Vuzix (NASDAQ:VUZI) filed an 8-K late Wednesday indicating that Intel (NASDAQ:INTC) and Vuzix were unable to reach a strategic relationship. The strategic relationship was anticipated to be consummated within 45-days following the closing date of the original stock purchase agreement dated January 2, 2015.
8-K Image (Source Vuzix)
The news that Intel and Vuzix failed to form a strategic relationship was surprising, yet not totally unexpected. The most surprising component of the news was Intel's decision to make an orderly disposition of Intel's 4,962,800 shares of Vuzix stock. The orderly disposition decision comes with the caveat that Intel has not made any decisions regarding its Vuzix stock or the timing of the disposition.
Shares of Vuzix fell nearly 39% during after-hours trading on Wednesday and were down 29% from Wednesday close in the pre-market on Thursday. Shares closed down 18% on the day Thursday with 1.2 million shares traded representing the most hands changing hands on a daily basis since August 31st.
Intel's $24.8m investment in Vuzix in January 2015 was critical and potentially saved the company from doing a very dilutive round of financing featuring warrants and stock to replenish its cash balance. Vuzix's ending cash balance on December 31, 2014 was $84,967 with current liabilities of $3,386,588 as well as a net working capital position of negative $1,981,232.
10-K image (Source Vuzix)
Intel Corporate's $24.8m investment according to filings was framed around forming a collaborative agreement with Vuzix centered on Vuzix's waveguide display engines for fashion smart glasses. However, over the course of the last two years neither company came to an agreement on a collaboration agreement (supply agreement for waveguides display engines).
The stipulation that the companies would put in commercially reasonable efforts within the 45-day period after closing to reach a collaboration agreement means the agreement was not based on specific milestones and technological advancements. The fact it took Intel nearly two years to finally walk away from reaching a collaboration agreement begs into question Intel's investment intent from the beginning.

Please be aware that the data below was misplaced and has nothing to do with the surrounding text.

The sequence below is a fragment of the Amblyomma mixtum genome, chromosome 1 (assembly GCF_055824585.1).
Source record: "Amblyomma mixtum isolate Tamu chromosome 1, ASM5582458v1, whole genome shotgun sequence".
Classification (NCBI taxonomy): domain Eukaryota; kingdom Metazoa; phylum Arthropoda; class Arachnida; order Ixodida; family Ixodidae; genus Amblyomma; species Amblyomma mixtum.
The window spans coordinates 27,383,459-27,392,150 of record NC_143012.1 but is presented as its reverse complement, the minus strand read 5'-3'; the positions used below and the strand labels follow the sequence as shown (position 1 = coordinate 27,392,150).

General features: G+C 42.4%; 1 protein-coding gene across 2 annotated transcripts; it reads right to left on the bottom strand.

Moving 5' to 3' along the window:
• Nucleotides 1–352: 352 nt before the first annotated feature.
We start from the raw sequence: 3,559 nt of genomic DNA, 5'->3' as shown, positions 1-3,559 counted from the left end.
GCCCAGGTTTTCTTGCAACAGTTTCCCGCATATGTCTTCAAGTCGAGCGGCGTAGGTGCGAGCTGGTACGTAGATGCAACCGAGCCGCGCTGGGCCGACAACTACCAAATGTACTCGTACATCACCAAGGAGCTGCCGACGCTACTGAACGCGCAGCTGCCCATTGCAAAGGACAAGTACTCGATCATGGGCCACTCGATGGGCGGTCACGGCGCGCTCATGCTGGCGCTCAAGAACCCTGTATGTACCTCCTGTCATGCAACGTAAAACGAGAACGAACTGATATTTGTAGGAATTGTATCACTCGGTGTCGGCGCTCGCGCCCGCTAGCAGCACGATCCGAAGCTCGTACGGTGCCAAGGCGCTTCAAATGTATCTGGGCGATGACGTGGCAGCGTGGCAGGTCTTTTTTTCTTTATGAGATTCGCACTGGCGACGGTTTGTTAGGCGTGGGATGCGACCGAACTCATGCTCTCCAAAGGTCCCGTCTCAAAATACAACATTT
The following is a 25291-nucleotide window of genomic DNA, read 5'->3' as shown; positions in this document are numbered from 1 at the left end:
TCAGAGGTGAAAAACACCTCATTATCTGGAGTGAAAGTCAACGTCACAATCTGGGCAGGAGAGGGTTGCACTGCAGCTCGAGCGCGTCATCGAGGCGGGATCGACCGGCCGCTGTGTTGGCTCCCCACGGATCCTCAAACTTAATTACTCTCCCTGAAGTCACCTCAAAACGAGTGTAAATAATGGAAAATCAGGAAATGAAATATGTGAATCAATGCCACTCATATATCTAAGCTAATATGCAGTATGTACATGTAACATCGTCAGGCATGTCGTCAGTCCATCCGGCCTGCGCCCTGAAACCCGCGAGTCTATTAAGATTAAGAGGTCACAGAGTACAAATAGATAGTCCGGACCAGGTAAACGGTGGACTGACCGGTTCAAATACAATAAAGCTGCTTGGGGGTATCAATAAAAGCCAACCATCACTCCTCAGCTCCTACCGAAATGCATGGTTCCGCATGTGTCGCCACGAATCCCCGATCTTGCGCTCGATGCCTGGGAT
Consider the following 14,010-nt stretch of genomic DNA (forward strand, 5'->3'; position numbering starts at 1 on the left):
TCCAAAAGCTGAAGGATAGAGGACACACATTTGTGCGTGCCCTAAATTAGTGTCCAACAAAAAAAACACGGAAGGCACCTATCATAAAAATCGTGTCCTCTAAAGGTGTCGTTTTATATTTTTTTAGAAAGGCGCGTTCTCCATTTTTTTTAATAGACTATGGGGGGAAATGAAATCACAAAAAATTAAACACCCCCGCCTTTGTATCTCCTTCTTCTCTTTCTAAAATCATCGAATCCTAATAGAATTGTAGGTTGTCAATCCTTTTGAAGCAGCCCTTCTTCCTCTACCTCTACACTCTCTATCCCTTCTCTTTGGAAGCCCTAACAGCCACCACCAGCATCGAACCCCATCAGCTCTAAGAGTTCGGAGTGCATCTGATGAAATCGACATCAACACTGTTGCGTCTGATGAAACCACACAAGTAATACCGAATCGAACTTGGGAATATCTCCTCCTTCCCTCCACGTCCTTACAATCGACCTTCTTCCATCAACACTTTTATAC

Intel has established a recent history of investing and acquiring companies within the augmented reality and virtual reality space over the past few years. Intel's investment in Vuzix, which currently stands at 22% appears to be a try before you buy scenario. The fact that the companies are no longer negotiating a collaboration agreement and Vuzix has yet to make a decisions regarding Vuzix stock still leaves the door open for a potential takeover bid by Intel. I am certainly not suggesting that a deal is likely nor holding my breath, but Intel's investment in Vuzix under the original terms to come to terms on a collaboration agreement is interesting, strange was never going to happen within the original 45-day window.
The agreement signed in January 2015 gave Intel insight into non-public knowledge surrounding Vuzix's IP, which I assume was concentrated on Vuzix's waveguide displays and engines. On the business update call Vuzix held on Thursday November 16th, CEO Paul Travers provided some more color behind the negotiations with Intel as well as Intel's going forward plans.
- Vuzix couldn't come to an agreement with Intel because it felt it was necessary to protect the company's intellectual property
- Intel will no longer pursue the 2 board seats on Vuzix board and will exercise its non-dilutive rights to participate in future financing.
- Vuzix and Intel will continue to maintain a supplier relationship (purchase order) for Vuzix's products (M300 and M3000) are expected to don Intel's chips.
- Intel is and continues to be a customer of Vuzix's M300 smart glasses
- The collaboration efforts between Vuzix and Intel have not yielded material revenue for the company and the lack of an agreement has no impact on Vuzix's business outlook